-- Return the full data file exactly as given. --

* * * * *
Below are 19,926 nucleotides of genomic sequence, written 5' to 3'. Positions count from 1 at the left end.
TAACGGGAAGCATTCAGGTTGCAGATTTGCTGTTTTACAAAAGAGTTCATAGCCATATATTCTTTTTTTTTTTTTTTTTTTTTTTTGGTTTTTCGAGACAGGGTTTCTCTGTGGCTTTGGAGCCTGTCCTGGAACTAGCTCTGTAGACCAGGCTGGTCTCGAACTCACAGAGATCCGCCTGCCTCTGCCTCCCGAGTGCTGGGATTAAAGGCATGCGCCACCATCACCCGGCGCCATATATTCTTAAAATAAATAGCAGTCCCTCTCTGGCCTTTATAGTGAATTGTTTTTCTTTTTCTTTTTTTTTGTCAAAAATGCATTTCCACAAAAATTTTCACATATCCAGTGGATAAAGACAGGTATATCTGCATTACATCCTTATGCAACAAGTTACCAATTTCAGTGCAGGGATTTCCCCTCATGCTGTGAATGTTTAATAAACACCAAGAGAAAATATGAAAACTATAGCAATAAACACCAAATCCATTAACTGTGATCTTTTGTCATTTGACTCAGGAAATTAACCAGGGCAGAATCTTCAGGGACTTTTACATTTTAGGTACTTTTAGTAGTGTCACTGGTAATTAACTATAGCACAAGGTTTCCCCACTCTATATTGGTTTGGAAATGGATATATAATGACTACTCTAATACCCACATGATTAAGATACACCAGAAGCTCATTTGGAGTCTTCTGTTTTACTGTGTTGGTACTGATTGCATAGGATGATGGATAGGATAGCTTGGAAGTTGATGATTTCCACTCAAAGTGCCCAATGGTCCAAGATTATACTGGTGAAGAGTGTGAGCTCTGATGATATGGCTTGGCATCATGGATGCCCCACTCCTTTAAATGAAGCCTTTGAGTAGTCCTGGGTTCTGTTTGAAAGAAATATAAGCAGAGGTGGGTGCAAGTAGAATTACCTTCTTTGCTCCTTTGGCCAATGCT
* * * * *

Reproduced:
Below are 19,926 nucleotides of genomic sequence, written 5' to 3'. Positions count from 1 at the left end.
TAACGGGAAGCATTCAGGTTGCAGATTTGCTGTTTTACAAAAGAGTTCATAGCCATATATTCTTTTTTTTTTTTTTTTTTTTTTTTGGTTTTTCGAGACAGGGTTTCTCTGTGGCTTTGGAGCCTGTCCTGGAACTAGCTCTGTAGACCAGGCTGGTCTCGAACTCACAGAGATCCGCCTGCCTCTGCCTCCCGAGTGCTGGGATTAAAGGCATGCGCCACCATCACCCGGCGCCATATATTCTTAAAATAAATAGCAGTCCCTCTCTGGCCTTTATAGTGAATTGTTTTTCTTTTTCTTTTTTTTTGTCAAAAATGCATTTCCACAAAAATTTTCACATATCCAGTGGATAAAGACAGGTATATCTGCATTACATCCTTATGCAACAAGTTACCAATTTCAGTGCAGGGATTTCCCCTCATGCTGTGAATGTTTAATAAACACCAAGAGAAAATATGAAAACTATAGCAATAAACACCAAATCCATTAACTGTGATCTTTTGTCATTTGACTCAGGAAATTAACCAGGGCAGAATCTTCAGGGACTTTTACATTTTAGGTACTTTTAGTAGTGTCACTGGTAATTAACTATAGCACAAGGTTTCCCCACTCTATATTGGTTTGGAAATGGATATATAATGACTACTCTAATACCCACATGATTAAGATACACCAGAAGCTCATTTGGAGTCTTCTGTTTTACTGTGTTGGTACTGATTGCATAGGATGATGGATAGGATAGCTTGGAAGTTGATGATTTCCACTCAAAGTGCCCAATGGTCCAAGATTATACTGGTGAAGAGTGTGAGCTCTGATGATATGGCTTGGCATCATGGATGCCCCACTCCTTTAAATGAAGCCTTTGAGTAGTCCTGGGTTCTGTTTGAAAGAAATATAAGCAGAGGTGGGTGCAAGTAGAATTACCTTCTTTGCTCCTTTGGCCAATGCT